The dust storm that has engulfed Ohio has sent mining companies scrambling to keep the mines safe.
The state has been hit hard by an increase in the number of dust storms that have been triggered by lightning strikes and avalanches, leaving some mines shut down.
The most recent dust storm struck at the end of June, causing the collapse of the mine shafts and the loss of about 300 workers.
The company, Geico, said it is still working to repair the shafts but expects to be back in operation later this month.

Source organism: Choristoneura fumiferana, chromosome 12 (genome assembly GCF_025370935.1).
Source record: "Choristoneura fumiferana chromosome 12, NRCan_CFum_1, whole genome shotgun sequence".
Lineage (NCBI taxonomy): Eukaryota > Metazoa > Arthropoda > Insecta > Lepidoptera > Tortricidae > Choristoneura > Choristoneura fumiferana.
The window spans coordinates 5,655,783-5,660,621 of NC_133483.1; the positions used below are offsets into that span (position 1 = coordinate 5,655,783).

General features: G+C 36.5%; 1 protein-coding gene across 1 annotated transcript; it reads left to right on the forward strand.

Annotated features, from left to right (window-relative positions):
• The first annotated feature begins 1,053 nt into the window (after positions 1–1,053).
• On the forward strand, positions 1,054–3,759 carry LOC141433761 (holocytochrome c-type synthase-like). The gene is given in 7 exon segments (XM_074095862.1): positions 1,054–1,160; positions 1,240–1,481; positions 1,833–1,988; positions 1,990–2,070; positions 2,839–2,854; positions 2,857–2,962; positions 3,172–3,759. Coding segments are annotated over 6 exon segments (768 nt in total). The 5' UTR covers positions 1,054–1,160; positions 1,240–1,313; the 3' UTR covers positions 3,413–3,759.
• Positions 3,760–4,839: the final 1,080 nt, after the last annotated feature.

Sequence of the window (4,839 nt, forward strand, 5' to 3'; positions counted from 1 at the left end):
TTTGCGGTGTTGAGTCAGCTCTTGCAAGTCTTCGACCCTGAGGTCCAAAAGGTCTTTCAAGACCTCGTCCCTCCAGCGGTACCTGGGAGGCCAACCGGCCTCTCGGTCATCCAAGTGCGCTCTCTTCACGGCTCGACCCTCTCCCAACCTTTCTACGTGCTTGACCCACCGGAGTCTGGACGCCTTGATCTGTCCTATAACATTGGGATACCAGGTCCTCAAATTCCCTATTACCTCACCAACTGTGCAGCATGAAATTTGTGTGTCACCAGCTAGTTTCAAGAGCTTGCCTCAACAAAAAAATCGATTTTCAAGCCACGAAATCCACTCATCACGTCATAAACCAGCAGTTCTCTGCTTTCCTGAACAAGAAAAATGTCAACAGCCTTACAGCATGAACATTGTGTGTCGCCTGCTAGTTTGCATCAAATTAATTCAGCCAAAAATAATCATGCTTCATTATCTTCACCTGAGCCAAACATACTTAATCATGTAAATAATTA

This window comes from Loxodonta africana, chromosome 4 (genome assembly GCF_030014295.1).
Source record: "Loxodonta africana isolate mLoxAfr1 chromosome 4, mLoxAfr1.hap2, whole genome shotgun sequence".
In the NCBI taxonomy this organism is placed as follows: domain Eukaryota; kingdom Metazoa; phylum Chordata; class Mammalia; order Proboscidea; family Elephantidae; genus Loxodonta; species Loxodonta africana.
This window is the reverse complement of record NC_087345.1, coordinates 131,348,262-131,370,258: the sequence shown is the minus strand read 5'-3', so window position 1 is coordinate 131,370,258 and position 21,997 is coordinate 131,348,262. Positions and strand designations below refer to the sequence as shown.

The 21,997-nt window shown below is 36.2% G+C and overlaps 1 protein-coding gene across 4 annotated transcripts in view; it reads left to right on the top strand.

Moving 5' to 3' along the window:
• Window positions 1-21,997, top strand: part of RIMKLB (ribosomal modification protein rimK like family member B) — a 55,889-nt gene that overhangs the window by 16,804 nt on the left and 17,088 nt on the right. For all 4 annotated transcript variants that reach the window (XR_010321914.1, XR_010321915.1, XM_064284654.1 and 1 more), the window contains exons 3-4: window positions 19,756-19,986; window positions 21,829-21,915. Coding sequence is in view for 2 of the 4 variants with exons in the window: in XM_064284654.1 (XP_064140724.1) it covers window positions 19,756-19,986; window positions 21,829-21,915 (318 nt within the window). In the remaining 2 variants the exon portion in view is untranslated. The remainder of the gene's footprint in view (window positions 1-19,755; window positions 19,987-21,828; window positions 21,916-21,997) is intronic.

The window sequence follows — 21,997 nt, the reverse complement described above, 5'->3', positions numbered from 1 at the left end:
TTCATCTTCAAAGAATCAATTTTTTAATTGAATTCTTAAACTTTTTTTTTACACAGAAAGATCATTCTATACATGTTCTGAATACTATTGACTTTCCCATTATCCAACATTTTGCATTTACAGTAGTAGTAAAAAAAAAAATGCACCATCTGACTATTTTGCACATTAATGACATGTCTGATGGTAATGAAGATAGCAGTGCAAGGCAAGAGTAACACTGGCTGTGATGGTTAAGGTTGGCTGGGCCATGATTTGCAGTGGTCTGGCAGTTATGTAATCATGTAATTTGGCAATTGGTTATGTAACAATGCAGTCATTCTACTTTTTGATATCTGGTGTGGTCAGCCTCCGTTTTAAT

The Ohio Department of Natural Resources said Monday it is reviewing the incident to see if there are any new safety concerns.
The agency said it has received a total of 11 reports of dust storm-related injuries, including three deaths.
It has sent more than 500 people to local hospitals to treat injuries.
“It’s a very dangerous time,” said John Travaglini, the governor’s top safety official.
“We’re very much aware of the issue and we’re trying to figure out what the best way forward is.”
Geico said it will conduct a safety review.
“Our hearts go out to everyone affected by this,” said Geico spokesman Chris Williams.
“The company is working with the state and will be conducting an ongoing safety review.”
He said the company is still planning for the dust storm.
The dust is usually released by lightning.